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January 17, 2019

Everything experts warned would happen after California's wildfires subsided? It's happening.

Massive snow, rain, and wind storms have rocked the state from top to bottom this week, leaving at least six dead, The Associated Press reports. And with thousands of acres of trees gone after October's massive wildfires, mudslides and flash floods were quick to follow.

Heavy rain and snow started falling Tuesday in "a significant part of California" thanks to a "storm rolling in from the Pacific Ocean," an Accuweather meteorologist told USA Today earlier this week. Conditions have remained harsh ever since, bringing a winter storm warning to southern California and blizzards to the tops of the Sierra Nevadas through Thursday. Four people died in storm-related car accidents, one died when a tree fell on a homeless encampment in Oakland, and another died while fleeing a falling tree, per AP.

While rain helped douse the Camp Fire in northern California in November, it also increased the risk of deadly floods and mudslides because no vegetation remained to absorb the runoff, experts said. Those risks became a reality this week as up to 7 inches of rain were expected through Friday in the ravaged town of Paradise, with the National Weather Service issuing a flash flood watch in the town's Butte County.

The storms came a week after President Trump said he would cut off federal disaster funding to the state because "with proper forest management," the wildfires "would never happen." Thousands of families are still rebuilding after last year's fires, and the government shutdown could delay recovery efforts even further. Kathryn Krawczyk

January 17, 2019

The Trump administration has owned up to taking 2,737 migrant children from their families after they crossed the border. A government report shows that number is probably way off.

Family separation is largely attributed to Trump's "zero tolerance" immigration policy, and previous counts usually just included children split from their parents after the policy took effect in spring 2018. But the Office of Refugee Resettlement actually saw a "steep increase" in family separations that started in summer 2017, a report issued Thursday by the Department of Health and Human Services' Inspector General says. "Thousands of children may have been separated" during that time, the report says — and the government never tracked just how many.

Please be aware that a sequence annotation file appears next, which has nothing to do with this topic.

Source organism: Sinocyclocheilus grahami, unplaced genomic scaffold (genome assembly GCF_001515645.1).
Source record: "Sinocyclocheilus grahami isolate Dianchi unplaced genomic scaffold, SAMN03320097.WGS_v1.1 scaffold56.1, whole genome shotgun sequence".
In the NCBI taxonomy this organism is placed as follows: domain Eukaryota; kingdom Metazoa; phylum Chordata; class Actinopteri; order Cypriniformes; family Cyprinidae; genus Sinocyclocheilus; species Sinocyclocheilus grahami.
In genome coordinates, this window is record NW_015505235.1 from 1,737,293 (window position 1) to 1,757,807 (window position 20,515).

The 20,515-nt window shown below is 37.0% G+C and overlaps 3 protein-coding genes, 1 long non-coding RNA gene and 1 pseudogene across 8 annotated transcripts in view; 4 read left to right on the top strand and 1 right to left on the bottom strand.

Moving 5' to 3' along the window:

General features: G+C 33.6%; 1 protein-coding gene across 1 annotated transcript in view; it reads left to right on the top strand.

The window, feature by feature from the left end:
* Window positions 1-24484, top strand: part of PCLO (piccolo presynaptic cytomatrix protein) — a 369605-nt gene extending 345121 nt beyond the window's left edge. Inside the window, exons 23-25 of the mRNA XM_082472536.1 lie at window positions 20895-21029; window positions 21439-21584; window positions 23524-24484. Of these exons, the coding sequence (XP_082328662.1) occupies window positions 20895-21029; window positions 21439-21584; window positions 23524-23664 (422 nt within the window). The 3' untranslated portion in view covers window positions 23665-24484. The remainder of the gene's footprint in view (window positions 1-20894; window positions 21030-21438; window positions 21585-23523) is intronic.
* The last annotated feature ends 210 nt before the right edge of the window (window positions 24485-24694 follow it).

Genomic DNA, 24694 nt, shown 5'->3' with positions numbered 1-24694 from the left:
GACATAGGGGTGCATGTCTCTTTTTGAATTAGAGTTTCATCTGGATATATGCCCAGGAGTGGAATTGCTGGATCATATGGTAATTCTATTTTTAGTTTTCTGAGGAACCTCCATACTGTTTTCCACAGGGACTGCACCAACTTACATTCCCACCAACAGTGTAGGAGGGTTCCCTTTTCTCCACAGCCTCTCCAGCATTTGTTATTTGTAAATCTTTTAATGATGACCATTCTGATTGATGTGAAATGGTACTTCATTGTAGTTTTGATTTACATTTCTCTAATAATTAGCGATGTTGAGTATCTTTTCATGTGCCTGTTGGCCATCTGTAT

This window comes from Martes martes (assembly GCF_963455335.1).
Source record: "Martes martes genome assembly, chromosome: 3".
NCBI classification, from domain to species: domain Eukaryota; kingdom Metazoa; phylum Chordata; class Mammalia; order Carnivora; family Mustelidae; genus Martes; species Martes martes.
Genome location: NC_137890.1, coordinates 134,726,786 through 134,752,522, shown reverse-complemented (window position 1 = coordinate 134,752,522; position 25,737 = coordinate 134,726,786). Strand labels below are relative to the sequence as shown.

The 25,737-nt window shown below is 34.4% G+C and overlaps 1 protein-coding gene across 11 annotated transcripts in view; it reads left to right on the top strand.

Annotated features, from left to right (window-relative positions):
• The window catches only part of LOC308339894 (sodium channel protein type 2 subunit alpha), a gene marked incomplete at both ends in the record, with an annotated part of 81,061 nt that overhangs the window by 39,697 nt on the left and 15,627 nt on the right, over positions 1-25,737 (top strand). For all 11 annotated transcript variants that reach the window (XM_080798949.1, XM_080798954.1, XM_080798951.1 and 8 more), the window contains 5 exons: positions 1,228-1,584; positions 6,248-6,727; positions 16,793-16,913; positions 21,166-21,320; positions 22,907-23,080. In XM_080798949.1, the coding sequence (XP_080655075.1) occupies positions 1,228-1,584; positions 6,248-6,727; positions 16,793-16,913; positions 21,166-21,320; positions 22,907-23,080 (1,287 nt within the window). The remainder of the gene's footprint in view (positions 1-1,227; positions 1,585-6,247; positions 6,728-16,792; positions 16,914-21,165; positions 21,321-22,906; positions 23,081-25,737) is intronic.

Even before zero tolerance took hold, "HHS faced significant challenges identifying which children in its care had been separated by" the Department of Homeland Security, and which had just arrived alone, assistant inspector general Ann Maxwell told BuzzFeed News. That meant the government had no accurate count of which children were separated, and couldn't easily find those children's families after a July 2018 lawsuit ordered their reunification. Separated children "were still being identified more than five months after the original court order" to find their families or sponsors, the report says.

Since the lawsuit, DHS intake forms now indicate whether a child was separated and include parental information. But Maxwell is still skeptical if they've recorded enough data to eventually reunite a child with their family, she told reporters Thursday. Based on this report, the inspector general's office plans to issue recommendations to the Office of Refugee Resettlement. Read more about the report's findings at BuzzFeed News and read the whole report here. Kathryn Krawczyk

January 11, 2019

Thousands of men were able to bring child brides to America in the past decade. Thousands of child brides brought their adults husbands as well. And it's all legal under U.S. Citizenship and Immigration Services policy, government data obtained by The Associated Press shows.

From 2007 to 2017, USCIS approved 8,686 petitions for spousal or fiancee entry into America involving a minor, per data requested by the Senate Committee on Homeland Security and Governmental Affairs. "Girls were the younger party in 95 percent of the petitions approved by USCIS," the report says. Most girls approved were 17 years old, and most men were in their 20s, but age gaps were as wide as a 49-year-old man requesting admission for a 15-year-old girl.

These approvals are granted because USCIS policy first weighs "whether the marriage is legal in the home country and then whether the marriage would be legal in the state where the petitioner lives," AP writes. Since many states allow children to marry, men who request a child's admittance to America usually receive approval. Or, like Naila Amin, who shares a dual citizenship between Pakistan and the U.S., girls are forced to bring their husbands here. Amin was married in Pakistan at 13 and told to bring her 26-year-old husband here, saying she "was a passport to him."

Sen. Ron Johnson (R-Wisc.), who heads the committee, and then-Sen. Claire McCaskill (D-Miss.) requested this data in 2017, saying "our immigration system may unintentionally shield the abuse of women and children." After seeing the data, Johnson told AP "it indicates a loophole that we need to close." Read more at The Associated Press. Kathryn Krawczyk

January 10, 2019

Employees in dozens of federal agencies haven't been paid in 20 days thanks to the government shutdown.

That includes Transportation Security Administration workers, many of whom have had to call out sick or quit their jobs, the TSA union says. They're either searching for new or part-time jobs, or simply leaving work to alleviate child care costs, per CNN. But those who haven't quit are facing a downright dystopian reality, The New York Times' Glenn Thrush notes.